Children Are Twice As Likely To Be Hit By A Car On Halloween!
Safe Kids Worldwide, a global organization committed to preventing accidental childhood injuries, asserts that children are twice as likely to be hit by a car on Halloween. The Centers for Disease Control and Prevention (CDC) reports that falls are a leading cause of injuries among children on Halloween. With those scary stats in mind, here are tips from the American Academy of Pediatrics, the National Safety Council and the CDC to make Halloween safer:
Use face paints instead of masks.
Require children to wear comfortable shoes and dress appropriately for weather conditions.
Avoid costume accessories that could cause harm, such as knives, swords, broom handles and wands.
Avoid loose-fitting costumes that could cause a child to trip and fall and check labels to ensure the costumes are flame-resistant. Add reflective tape to costumes. Small children should have their names and addresses attached to their costumes.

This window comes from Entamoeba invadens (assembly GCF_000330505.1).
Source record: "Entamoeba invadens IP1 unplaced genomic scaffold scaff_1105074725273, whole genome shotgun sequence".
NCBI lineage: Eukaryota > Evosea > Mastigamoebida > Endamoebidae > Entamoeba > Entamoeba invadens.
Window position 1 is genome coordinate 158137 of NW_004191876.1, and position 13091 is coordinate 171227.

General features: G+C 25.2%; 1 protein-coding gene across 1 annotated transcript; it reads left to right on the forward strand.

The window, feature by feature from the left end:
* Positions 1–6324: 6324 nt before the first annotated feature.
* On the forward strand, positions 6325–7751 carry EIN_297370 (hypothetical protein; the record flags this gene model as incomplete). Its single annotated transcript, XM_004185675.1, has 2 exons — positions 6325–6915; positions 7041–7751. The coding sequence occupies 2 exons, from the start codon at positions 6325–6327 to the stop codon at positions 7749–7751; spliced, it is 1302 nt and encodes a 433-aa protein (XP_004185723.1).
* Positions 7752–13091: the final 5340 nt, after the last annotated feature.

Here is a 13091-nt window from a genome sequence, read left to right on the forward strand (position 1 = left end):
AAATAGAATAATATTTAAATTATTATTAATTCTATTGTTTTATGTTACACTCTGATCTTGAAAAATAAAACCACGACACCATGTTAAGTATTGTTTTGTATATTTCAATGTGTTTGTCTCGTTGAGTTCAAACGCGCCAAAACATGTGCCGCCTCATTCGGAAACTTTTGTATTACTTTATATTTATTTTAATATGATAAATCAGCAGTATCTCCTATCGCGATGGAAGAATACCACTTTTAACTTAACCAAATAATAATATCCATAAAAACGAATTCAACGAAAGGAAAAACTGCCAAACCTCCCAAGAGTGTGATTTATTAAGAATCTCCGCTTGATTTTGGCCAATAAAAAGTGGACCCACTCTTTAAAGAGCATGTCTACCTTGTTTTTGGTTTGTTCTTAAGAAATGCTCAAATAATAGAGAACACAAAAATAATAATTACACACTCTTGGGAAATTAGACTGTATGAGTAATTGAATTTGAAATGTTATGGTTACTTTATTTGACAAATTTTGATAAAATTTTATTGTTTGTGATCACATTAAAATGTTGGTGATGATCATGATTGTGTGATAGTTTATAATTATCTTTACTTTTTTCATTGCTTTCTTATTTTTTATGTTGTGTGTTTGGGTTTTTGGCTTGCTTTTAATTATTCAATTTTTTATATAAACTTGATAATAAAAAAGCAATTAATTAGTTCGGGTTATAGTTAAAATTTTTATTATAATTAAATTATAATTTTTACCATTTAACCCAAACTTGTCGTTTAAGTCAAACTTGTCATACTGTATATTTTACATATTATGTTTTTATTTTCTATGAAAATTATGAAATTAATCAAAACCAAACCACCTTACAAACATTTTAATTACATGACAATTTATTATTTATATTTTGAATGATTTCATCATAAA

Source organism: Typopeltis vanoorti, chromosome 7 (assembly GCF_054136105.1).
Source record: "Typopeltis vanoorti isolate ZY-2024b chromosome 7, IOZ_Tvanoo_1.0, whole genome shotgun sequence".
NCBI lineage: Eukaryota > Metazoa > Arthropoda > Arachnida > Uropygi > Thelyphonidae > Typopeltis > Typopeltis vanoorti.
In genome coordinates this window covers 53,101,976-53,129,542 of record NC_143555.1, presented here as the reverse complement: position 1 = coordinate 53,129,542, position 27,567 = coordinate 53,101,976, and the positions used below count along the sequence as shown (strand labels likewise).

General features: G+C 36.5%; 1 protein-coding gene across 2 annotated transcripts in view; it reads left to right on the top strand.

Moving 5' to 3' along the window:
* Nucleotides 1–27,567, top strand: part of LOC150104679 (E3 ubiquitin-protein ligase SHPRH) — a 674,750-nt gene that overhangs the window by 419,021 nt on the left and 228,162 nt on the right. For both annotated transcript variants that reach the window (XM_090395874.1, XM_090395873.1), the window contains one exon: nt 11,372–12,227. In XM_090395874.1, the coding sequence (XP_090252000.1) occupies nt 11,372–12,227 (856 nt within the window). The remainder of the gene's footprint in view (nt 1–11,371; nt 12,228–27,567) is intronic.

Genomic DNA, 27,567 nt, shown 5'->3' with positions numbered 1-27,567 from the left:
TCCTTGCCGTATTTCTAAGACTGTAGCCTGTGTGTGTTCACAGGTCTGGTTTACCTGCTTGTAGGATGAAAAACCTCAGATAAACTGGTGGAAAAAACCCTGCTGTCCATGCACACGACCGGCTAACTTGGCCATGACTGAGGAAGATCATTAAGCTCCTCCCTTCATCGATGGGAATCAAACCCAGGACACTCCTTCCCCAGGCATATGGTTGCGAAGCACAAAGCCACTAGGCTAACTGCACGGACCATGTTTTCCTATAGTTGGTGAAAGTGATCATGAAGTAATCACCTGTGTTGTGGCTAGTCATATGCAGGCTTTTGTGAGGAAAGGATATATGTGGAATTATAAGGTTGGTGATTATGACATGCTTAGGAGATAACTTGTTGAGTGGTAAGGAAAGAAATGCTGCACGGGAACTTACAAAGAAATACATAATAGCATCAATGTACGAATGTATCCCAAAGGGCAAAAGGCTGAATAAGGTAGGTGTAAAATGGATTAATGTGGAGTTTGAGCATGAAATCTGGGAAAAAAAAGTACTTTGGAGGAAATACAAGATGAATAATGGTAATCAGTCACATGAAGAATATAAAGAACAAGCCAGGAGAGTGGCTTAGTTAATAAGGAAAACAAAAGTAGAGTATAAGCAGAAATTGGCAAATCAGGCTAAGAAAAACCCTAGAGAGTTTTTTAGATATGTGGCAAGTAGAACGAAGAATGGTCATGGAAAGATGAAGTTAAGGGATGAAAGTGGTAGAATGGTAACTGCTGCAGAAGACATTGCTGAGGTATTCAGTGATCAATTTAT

An adult should accompany young trick-or-treaters. Discuss safety rules with kids before allowing them to go trick-or-treating.
Wear a watch you can read in the dark.
Set a trick-or-treating route and stick with it.
Remind children to visit homes familiar to them or you and don't approach unlit homes.
Remind children not to enter strangers’ homes.
Discuss appropriate and inappropriate behavior at Halloween time.
Provide kids with small battery-powered flashlights.
Stay on sidewalks and avoid crossing yards. Cross streets at the corner, use crosswalks (where they exist) and do not cross between parked cars.
Drivers, slow down. Watch for children in the street and on medians. Exit driveways and alleyways carefully.
Inspect all Halloween treats before children start feasting. Discard any food that is not in its original and undamaged wrapper. Keep homemade food only if you know who prepared it.